We humped it to the trail head and to my delight it was grown over into a full canopy, the temperature in direct sunlight was unbearable. We had shade, which would make for a much more comfortable hike to the off trail turn I had to find that would take us to the lake I found on satellite. It took us a while to get to the spot. Although the trail was wide and mad for a very easy hike, the brush on both sides of it was thick and nasty with gnarled up fallen trees, and vines, poison ivy and oak were everywhere. I made note of some sections of forest that were downed and burned, the trees, several hundred of them, upwards of one hundred and fifty feet tall, we all lying in the same direction. It’s very common to see this while hiking thick forest here in Florida-particularly after a very active hurricane season. The winds in a good size storm like a hurricane always knock down thousands of trees; they fall like dominos in the same direction. The forestry service will sometimes do a controlled burn in spots like these to prevent a wild fire from starting in these dried, downed areas. It was as we got to the exact spot that we needed to be at to make our turn off the Florida trail, that I noticed the first of some very obvious signs that there was something big in the area recently. On the North side of the trail, about 20 feet or so into the brush was a broken off 4 inch thick sapling.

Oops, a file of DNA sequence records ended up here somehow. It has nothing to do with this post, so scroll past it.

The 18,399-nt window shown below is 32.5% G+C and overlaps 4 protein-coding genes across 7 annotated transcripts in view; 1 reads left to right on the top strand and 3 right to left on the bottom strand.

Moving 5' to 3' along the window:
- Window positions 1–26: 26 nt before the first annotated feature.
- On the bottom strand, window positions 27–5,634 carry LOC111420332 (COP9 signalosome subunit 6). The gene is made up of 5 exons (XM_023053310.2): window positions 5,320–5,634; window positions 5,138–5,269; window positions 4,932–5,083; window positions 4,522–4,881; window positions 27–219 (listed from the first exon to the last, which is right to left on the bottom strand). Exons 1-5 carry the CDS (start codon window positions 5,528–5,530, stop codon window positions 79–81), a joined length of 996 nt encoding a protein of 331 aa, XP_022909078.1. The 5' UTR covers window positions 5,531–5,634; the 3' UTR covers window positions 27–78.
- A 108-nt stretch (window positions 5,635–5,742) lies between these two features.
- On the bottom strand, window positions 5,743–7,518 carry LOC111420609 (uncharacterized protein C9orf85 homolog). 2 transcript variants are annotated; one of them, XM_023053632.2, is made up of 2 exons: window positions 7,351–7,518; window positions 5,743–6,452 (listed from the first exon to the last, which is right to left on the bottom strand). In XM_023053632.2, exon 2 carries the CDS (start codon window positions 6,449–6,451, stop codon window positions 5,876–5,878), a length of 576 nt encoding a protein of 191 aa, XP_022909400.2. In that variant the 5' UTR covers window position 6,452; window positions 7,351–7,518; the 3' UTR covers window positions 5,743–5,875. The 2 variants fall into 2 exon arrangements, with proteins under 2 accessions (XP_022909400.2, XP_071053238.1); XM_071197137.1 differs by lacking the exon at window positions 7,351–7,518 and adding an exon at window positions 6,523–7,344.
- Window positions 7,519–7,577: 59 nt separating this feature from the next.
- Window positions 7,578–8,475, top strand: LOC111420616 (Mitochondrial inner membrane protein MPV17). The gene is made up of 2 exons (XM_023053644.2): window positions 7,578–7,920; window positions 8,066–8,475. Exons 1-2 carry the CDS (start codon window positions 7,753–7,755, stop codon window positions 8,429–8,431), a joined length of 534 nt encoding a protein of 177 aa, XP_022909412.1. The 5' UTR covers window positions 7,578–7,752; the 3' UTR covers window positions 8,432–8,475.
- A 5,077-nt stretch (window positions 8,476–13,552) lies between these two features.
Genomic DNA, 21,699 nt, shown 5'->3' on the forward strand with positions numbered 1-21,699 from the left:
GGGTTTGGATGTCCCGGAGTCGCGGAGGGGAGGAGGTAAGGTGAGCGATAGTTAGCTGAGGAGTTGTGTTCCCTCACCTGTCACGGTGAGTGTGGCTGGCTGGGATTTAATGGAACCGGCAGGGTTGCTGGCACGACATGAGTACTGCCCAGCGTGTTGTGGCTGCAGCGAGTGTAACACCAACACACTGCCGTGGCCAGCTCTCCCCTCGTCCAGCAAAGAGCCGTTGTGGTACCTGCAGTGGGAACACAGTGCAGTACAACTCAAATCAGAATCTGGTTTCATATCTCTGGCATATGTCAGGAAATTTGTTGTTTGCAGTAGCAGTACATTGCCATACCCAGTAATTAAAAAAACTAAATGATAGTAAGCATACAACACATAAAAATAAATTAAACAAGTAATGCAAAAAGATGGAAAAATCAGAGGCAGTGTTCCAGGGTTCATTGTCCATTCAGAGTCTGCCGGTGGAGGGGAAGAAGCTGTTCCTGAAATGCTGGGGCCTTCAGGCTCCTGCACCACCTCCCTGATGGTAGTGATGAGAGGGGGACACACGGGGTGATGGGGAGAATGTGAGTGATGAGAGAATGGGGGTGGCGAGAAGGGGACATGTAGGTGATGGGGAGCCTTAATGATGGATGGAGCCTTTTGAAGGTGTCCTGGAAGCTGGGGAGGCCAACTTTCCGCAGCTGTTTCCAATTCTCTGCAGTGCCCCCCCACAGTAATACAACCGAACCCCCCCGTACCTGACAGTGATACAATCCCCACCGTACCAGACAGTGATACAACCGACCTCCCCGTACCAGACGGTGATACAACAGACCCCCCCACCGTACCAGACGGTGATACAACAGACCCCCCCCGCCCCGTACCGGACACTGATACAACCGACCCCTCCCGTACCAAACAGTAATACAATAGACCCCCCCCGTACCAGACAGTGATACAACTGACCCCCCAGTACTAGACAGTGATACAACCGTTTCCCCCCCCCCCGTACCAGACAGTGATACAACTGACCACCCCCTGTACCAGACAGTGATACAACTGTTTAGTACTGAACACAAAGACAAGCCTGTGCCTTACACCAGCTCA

The area was otherwise undisturbed. The tree was broken off at around 5 feet. I marched off trail right over to it and observed that it had been twisted, not cut.  The core of the sapling was splayed out in a spiral shape indicating the twist. The break was still fresh, not dried out yet. It doesn’t take a genius to see and determine these things. The top portion of the sapling, which I estimate was around 45 feet high, compared to the other saplings in the area that were still standing, was gone and nowhere to be found.